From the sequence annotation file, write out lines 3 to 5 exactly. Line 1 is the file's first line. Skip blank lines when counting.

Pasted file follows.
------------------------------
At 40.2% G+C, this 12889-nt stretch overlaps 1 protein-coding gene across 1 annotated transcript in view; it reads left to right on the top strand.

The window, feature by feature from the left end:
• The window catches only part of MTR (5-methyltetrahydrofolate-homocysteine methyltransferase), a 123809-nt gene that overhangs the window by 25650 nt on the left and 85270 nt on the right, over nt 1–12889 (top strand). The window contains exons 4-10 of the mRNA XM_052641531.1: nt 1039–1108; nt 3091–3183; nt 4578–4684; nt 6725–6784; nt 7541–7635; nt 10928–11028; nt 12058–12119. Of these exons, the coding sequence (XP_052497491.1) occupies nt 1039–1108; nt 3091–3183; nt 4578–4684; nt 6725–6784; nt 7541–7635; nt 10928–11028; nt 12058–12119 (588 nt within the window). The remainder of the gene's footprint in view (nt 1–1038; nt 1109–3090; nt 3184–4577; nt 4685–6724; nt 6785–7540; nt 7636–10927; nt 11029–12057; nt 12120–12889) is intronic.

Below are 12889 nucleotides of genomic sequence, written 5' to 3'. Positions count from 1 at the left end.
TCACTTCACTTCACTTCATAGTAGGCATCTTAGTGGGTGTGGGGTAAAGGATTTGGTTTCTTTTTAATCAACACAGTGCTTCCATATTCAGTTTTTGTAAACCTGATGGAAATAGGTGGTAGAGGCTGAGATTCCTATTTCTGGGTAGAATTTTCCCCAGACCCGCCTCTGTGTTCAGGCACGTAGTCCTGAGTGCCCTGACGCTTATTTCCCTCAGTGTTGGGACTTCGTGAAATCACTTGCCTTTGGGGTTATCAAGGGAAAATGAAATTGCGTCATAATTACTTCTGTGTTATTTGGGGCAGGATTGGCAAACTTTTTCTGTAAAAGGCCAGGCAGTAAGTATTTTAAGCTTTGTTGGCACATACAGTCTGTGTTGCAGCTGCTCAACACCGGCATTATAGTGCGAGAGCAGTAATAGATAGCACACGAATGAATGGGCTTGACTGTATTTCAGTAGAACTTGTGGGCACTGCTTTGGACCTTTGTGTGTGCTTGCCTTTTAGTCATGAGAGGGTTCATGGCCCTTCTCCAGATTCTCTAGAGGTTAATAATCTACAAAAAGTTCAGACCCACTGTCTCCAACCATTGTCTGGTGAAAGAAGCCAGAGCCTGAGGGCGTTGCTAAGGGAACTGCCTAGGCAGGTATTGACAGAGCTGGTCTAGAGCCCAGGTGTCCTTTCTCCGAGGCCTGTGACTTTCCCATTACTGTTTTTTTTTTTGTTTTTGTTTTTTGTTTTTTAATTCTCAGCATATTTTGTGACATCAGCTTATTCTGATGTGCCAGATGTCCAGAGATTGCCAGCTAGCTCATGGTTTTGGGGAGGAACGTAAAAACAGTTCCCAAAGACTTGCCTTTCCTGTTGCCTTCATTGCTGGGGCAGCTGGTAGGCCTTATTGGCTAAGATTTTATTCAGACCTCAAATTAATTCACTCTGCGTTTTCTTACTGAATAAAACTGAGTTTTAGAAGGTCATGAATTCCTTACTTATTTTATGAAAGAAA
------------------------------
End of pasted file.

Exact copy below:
• The window catches only part of MTR (5-methyltetrahydrofolate-homocysteine methyltransferase), a 123809-nt gene that overhangs the window by 25650 nt on the left and 85270 nt on the right, over nt 1–12889 (top strand). The window contains exons 4-10 of the mRNA XM_052641531.1: nt 1039–1108; nt 3091–3183; nt 4578–4684; nt 6725–6784; nt 7541–7635; nt 10928–11028; nt 12058–12119. Of these exons, the coding sequence (XP_052497491.1) occupies nt 1039–1108; nt 3091–3183; nt 4578–4684; nt 6725–6784; nt 7541–7635; nt 10928–11028; nt 12058–12119 (588 nt within the window). The remainder of the gene's footprint in view (nt 1–1038; nt 1109–3090; nt 3184–4577; nt 4685–6724; nt 6785–7540; nt 7636–10927; nt 11029–12057; nt 12120–12889) is intronic.

Below are 12889 nucleotides of genomic sequence, written 5' to 3'. Positions count from 1 at the left end.
TCACTTCACTTCACTTCATAGTAGGCATCTTAGTGGGTGTGGGGTAAAGGATTTGGTTTCTTTTTAATCAACACAGTGCTTCCATATTCAGTTTTTGTAAACCTGATGGAAATAGGTGGTAGAGGCTGAGATTCCTATTTCTGGGTAGAATTTTCCCCAGACCCGCCTCTGTGTTCAGGCACGTAGTCCTGAGTGCCCTGACGCTTATTTCCCTCAGTGTTGGGACTTCGTGAAATCACTTGCCTTTGGGGTTATCAAGGGAAAATGAAATTGCGTCATAATTACTTCTGTGTTATTTGGGGCAGGATTGGCAAACTTTTTCTGTAAAAGGCCAGGCAGTAAGTATTTTAAGCTTTGTTGGCACATACAGTCTGTGTTGCAGCTGCTCAACACCGGCATTATAGTGCGAGAGCAGTAATAGATAGCACACGAATGAATGGGCTTGACTGTATTTCAGTAGAACTTGTGGGCACTGCTTTGGACCTTTGTGTGTGCTTGCCTTTTAGTCATGAGAGGGTTCATGGCCCTTCTCCAGATTCTCTAGAGGTTAATAATCTACAAAAAGTTCAGACCCACTGTCTCCAACCATTGTCTGGTGAAAGAAGCCAGAGCCTGAGGGCGTTGCTAAGGGAACTGCCTAGGCAGGTATTGACAGAGCTGGTCTAGAGCCCAGGTGTCCTTTCTCCGAGGCCTGTGACTTTCCCATTACTGTTTTTTTTTTTGTTTTTGTTTTTTGTTTTTTAATTCTCAGCATATTTTGTGACATCAGCTTATTCTGATGTGCCAGATGTCCAGAGATTGCCAGCTAGCTCATGGTTTTGGGGAGGAACGTAAAAACAGTTCCCAAAGACTTGCCTTTCCTGTTGCCTTCATTGCTGGGGCAGCTGGTAGGCCTTATTGGCTAAGATTTTATTCAGACCTCAAATTAATTCACTCTGCGTTTTCTTACTGAATAAAACTGAGTTTTAGAAGGTCATGAATTCCTTACTTATTTTATGAAAGAAA